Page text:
The Mississippi Delta National Heritage Area (MDNHA) is the land where the Blues began, where Rock and Roll was created and where Gospel remains a vibrant art. It is an agricultural region where cotton was once king, and where ‘precision-ag’ rules today. It is a place that saw the struggles of the Civil War and the cultural revolution of the Civil Rights Movement. It is the home of the Great Migration, and a land of rich culinary, religious, artistic and literary heritage.
The MDNHA is a partnership between the people of the Mississippi Delta and the National Park Service. It is one of 49 National Heritage Areas in the United States designated by Congress that tell nationally important stories, celebrating our nation's diverse heritage through community-based partnerships and local collaboration.
The mission of the MDNHA is to foster preservation, perpetuation and celebration of the Mississippi Delta’s heritage through collaboration and sustainable economic development. Toward fulfilling this mission, the MDNHA focuses on developing five interrelated cultural heritage themes:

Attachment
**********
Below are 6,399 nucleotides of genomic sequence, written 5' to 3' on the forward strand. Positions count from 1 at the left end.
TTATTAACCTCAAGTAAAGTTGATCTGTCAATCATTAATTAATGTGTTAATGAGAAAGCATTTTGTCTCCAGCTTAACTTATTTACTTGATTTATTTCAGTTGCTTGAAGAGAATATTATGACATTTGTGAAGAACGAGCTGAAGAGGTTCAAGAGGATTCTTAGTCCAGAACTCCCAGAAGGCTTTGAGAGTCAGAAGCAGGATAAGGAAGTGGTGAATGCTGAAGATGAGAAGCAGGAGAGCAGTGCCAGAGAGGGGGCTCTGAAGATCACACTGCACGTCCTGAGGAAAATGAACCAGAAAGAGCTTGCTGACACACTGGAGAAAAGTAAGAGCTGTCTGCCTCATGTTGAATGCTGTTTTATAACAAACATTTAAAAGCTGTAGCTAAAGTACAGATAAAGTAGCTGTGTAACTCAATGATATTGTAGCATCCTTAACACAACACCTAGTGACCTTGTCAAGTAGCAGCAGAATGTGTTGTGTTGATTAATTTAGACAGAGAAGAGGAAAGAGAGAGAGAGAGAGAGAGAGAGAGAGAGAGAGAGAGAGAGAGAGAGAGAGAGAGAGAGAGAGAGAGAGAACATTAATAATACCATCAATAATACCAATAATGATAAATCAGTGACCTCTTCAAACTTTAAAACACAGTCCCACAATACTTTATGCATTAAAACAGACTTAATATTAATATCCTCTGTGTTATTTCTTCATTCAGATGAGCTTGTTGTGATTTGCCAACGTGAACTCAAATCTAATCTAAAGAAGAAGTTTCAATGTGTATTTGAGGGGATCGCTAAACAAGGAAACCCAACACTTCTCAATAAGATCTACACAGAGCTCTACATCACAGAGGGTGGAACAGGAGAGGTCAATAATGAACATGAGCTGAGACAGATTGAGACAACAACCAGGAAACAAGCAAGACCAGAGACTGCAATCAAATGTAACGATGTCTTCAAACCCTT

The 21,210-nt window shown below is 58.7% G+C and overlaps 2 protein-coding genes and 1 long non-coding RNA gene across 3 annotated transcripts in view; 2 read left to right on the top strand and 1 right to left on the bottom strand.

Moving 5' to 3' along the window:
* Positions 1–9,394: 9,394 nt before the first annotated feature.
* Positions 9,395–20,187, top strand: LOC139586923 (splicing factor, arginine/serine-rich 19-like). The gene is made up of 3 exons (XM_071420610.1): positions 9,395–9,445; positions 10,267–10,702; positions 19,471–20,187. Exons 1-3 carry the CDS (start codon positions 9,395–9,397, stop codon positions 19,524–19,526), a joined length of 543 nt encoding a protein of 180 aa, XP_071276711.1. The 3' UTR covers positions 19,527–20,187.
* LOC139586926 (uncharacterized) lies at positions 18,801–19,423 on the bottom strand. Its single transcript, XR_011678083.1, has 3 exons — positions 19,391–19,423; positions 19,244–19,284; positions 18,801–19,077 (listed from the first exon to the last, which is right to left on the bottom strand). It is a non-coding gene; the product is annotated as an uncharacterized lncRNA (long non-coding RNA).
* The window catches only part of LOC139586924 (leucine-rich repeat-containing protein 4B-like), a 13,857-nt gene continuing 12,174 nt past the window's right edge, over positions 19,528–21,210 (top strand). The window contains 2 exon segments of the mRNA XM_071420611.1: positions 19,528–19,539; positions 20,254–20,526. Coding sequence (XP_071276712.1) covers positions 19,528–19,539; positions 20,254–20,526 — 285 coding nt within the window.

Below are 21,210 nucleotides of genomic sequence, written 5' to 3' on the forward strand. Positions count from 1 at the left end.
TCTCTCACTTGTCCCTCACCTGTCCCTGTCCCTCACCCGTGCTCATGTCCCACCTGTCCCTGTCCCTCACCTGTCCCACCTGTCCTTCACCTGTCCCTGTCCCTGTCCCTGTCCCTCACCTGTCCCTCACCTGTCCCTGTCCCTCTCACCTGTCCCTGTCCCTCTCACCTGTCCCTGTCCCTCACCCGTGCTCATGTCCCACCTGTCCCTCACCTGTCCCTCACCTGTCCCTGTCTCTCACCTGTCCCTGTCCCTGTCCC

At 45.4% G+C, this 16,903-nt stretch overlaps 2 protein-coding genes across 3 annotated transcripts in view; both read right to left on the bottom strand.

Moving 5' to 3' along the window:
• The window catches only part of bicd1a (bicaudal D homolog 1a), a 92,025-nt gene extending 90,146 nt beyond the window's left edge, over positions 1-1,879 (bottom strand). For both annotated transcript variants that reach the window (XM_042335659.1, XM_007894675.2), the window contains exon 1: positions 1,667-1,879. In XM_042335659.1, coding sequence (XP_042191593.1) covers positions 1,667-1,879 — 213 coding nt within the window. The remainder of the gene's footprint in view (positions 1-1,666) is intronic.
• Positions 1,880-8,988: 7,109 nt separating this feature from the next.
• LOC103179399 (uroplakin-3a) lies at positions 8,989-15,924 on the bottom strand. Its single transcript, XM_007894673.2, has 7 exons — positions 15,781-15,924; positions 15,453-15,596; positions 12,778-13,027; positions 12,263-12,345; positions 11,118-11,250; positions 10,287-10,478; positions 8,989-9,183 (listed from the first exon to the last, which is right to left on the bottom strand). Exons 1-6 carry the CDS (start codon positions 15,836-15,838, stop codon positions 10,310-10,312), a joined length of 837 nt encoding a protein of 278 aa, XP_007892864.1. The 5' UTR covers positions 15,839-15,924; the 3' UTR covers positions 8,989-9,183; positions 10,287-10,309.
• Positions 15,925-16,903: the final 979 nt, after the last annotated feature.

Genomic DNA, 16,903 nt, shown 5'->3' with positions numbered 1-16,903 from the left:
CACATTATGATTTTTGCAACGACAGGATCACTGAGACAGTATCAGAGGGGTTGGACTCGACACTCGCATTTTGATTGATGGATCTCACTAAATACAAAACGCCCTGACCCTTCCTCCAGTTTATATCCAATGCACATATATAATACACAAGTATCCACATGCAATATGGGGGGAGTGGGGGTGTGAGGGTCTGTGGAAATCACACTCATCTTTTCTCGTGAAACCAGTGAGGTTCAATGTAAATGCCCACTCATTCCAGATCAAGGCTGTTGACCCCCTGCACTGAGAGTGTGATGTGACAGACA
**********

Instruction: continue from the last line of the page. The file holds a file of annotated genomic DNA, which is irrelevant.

(1) The Mississippi River and the Land It Embraces;
(2) The Culture of the Blues and the Birth of an American Sound;
(3) Moving Toward Freedom: Changing America’s Character in the Struggle for Rights;
(4) Growing More Than Cotton: The Delta as a Wellspring of Creativity; and
(5) The Delta Divide: Creating the Delta’s Diverse Communities.
The MDNHA was designated by Congress in 2009. The MDNHA is managed by The Delta Center for Culture and Learning at Delta State University and is governed by a 15-member board representing agencies and organizations defined in its Congressional legislation. The MDNHA includes 18 counties that contain land located in the alluvial floodplain of the Mississippi Delta: Bolivar, Carroll, Coahoma, DeSoto, Holmes, Humphreys, Issaquena, Leflore, Panola, Quitman, Sharkey, Sunflower, Tallahatchie, Tate, Tunica, Warren, Washington and Yazoo.